-DRDY/DOUT pin (yes, only one pin)

The ADS1252 has DRDY (converted data ready indication) and DOUT (actual data output) both on the same pin, one followed by the other in a chronologically structured way, so I can use proper timing and interrupts to check when data is ready and when to get data.

So my method is to initially have the microcontroller reset the ADC, so that we have awareness/control of the timing from then on (also see Timing diagram below)…
-At the start of a new conversion cycle, the DRDY phase lasts for 36 MCLKs (modulator cycle periods), so each cyle, we can wait/delay for the DRDY phase to simply pass.
-Then the DOUT phase starts and lasts for 348 MCLKs (typical numbers), during which we can clock out the data.
-At the end of each conversion cycle (36 + 348 = 384 MCLKs total), there is a low-to-high (RISING edge) in the transition from the end of DOUT to the beginning of DRDY, which we can detect using a RISING-edge interrupt/poll on the DRDY/DOUT line.
-And then the next conversion cycle begins, and so on.

Timing diagram (from TI datasheet)

The math
I’m having the ADC clocked using CKOUT of 16MHz Atmega chip, with prescaler of 8, so it’s clocked with f_ADSCLK = 2 MHz, implying…

See datasheet for details on math below:

calculation formulas:
f_MCLK = f_ADSCLK / 6
DRATE = f_MCLK / 64
1 p_MCLK = 1 / f_MCLK
1 DRDY partition = 36 * p_MCLK
1 DOUT partition = 348 * p_MCLK
1 CONVCYCLE = 1 DRDY partition + 1 DOUT partition = 384 * p_MCLK

calculation with actual values:
f_ADSCLK = 2 MHz
f_MCLK = 0.333 MHz
DRATE = 5.21 KHz
p_MCLK = 0.75 usec

1 CONVCYCLE = 384 * p_MCLK = 288 usec
1 DRDY partition = 36 * p_MCLK = 27 usec
1 DOUT partition = 348 * p_MCLK = 261 usec

t_RESET_5 = 5 * CONVCYCLE = 1440 usec


ACTION: reset by holding SCLK high for at least 4 conversion cycles
With 1 conversion cycle = 1 DRDY + 1 DOUT = 36 MCLK + 348 MCLK = 384 MCLK
RESULT: ADC is held into reset
ACTION: write SCLK LOW after holding it HIGH for 4 conversion cycles
RESULT: ADC is released from reset and begins operation

Then, for each of the conversion cycles, I do the following in a loop…

LOOP begins here
time_position: 0th MCLK; Beginning of conversion cycle, i.e., beginning of DRDY partition
ACTION: delay for an amount of time equivalent to 36 MCLK cycles
result: remaining time (36 MCLK cycles) of DRDY partition simply passes
time_position: 37th MCLK; End of DRDY; Beginning of DOUT partition
ACTION: read 24 bits of data
result: data read into microcontroller memory
(note: due to filter, data only starting from the 6th conversion cycle after reset is valid; see datasheet for details regarding the digital filter)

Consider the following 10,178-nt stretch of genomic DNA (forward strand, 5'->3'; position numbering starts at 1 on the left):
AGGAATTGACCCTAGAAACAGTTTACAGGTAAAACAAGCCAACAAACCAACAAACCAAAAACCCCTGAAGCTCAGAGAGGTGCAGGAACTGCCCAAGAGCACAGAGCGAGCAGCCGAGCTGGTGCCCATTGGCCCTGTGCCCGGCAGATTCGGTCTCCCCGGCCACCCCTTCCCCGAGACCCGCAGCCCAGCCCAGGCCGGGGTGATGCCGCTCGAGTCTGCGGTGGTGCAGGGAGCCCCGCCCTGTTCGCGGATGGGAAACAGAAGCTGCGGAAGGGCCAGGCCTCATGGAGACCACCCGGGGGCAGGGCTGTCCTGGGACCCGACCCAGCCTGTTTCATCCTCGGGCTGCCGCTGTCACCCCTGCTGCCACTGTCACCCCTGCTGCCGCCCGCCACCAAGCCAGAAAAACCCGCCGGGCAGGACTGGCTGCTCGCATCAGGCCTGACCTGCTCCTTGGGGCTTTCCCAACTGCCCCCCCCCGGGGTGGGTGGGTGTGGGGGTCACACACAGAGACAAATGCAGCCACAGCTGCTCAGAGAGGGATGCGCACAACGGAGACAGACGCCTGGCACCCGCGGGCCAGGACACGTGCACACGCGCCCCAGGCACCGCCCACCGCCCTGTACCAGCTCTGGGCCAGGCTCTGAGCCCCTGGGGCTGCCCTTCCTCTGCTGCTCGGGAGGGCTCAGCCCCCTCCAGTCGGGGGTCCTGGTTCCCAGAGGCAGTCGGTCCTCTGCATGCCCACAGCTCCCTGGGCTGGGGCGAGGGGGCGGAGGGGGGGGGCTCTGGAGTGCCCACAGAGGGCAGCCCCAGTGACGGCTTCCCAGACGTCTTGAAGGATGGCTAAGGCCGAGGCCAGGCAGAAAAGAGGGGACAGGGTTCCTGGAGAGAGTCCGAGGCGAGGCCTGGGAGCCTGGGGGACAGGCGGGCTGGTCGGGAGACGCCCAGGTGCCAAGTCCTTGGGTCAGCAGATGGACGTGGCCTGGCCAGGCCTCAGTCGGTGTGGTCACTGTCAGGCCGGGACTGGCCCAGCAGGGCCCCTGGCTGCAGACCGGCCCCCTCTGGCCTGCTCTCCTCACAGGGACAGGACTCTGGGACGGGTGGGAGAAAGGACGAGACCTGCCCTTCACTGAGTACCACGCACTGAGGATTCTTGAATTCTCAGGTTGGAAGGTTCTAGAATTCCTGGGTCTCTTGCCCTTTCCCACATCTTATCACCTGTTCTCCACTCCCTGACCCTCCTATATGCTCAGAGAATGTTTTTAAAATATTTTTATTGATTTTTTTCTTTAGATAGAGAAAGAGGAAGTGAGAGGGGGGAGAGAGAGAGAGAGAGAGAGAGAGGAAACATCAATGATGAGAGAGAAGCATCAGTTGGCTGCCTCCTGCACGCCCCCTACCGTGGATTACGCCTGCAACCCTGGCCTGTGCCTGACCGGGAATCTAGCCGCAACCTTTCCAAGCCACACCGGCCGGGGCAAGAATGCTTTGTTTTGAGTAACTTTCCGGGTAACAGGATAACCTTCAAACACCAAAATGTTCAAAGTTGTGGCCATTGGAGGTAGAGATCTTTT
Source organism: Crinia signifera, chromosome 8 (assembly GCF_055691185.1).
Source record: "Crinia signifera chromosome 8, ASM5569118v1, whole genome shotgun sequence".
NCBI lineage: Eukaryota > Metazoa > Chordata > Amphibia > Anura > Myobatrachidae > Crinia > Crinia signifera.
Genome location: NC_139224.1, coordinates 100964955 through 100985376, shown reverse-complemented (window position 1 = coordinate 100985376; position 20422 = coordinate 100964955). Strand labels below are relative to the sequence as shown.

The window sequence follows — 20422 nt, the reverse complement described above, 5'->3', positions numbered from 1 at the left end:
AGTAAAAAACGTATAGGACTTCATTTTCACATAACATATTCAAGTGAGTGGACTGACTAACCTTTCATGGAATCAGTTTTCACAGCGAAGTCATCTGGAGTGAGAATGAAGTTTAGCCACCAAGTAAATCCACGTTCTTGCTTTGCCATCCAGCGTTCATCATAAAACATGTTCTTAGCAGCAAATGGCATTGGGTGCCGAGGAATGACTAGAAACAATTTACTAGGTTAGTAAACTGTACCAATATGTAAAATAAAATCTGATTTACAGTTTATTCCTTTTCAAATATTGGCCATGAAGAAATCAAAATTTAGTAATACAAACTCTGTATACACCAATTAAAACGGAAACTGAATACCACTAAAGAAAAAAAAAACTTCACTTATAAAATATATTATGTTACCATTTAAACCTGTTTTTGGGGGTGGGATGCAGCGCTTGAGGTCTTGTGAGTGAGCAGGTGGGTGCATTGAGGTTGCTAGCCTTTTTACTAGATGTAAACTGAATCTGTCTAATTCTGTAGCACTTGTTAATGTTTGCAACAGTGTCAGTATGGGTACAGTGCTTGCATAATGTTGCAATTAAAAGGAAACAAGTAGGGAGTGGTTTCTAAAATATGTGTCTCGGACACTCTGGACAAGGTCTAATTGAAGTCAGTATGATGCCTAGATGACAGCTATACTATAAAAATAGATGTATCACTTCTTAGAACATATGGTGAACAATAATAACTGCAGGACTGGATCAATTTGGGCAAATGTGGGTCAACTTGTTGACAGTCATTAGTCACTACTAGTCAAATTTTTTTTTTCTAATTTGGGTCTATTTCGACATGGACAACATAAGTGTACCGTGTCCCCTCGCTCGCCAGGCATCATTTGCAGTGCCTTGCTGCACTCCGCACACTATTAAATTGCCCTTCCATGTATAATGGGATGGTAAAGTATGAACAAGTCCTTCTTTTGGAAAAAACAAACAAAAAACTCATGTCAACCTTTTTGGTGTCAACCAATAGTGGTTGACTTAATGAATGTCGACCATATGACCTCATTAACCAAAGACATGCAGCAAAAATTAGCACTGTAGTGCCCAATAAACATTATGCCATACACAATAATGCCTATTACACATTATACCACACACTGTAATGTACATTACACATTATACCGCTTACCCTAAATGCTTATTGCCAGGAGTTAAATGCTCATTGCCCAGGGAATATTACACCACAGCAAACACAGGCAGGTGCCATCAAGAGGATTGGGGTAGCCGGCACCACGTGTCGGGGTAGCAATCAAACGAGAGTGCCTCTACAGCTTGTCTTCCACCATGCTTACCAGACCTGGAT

time_position: nth MCLK (post data-read-time); Somewhere in the middle of DOUT partition
ACTION: wait until interrupt triggered on DOUT/DRDY-line going from LOW to HIGH (i.e., RISING)
result: remaining time (post data-read-time) of DOUT partition simply passes
LOOP ends here



Thanks for that, it is interesting. 24 bit A/D is sure a tremendous dynamic range. What has been your findings on quality of the conversions done, noise, actual useful # of bits to use, etc. What are you using for the Vref for the chip? Any problems with circuit layout, etc.

Go Giants, 2010 World Champions!


Hey Lefty,

Very interesting findings with the ongoing quest to improve noise in my data output. Reading various application notes (Analog Devices at has some great ones) regarding good supporting circuitry for ADCs.

After trying various configs, will report in a few days hopefully on what I find works best.

I'm using a load cell as my "sensor". Right now, according to my calculations, I think the precision is hovering around 17-18 bits. But I don't know if the values after a certain amount of digits are correct or just random. I'm in the process of getting my Arduino to also read an arbitrary force gauge by a standard manufacturer (which has RS-232 output) and then hope to answer the question: To how many digits is my ADC actually precise?

Right on, go Giants!

Any more news on using this chip?


I would love to hear if this is working for anyone too?

I'm not sure what's involved for the CKOUT fuse bits, and if there are any drawbacks to doing that. It looks pretty low-level though, so I'm not sure it's such a good idea for me.

It would seem to me, that I'd rather have one clock source for everything tho.

This is te CKOUT of the SPI hardware, aka as the SCK or PB5 or digital pin 13 or the led pin in the arduino duemilanove/uno.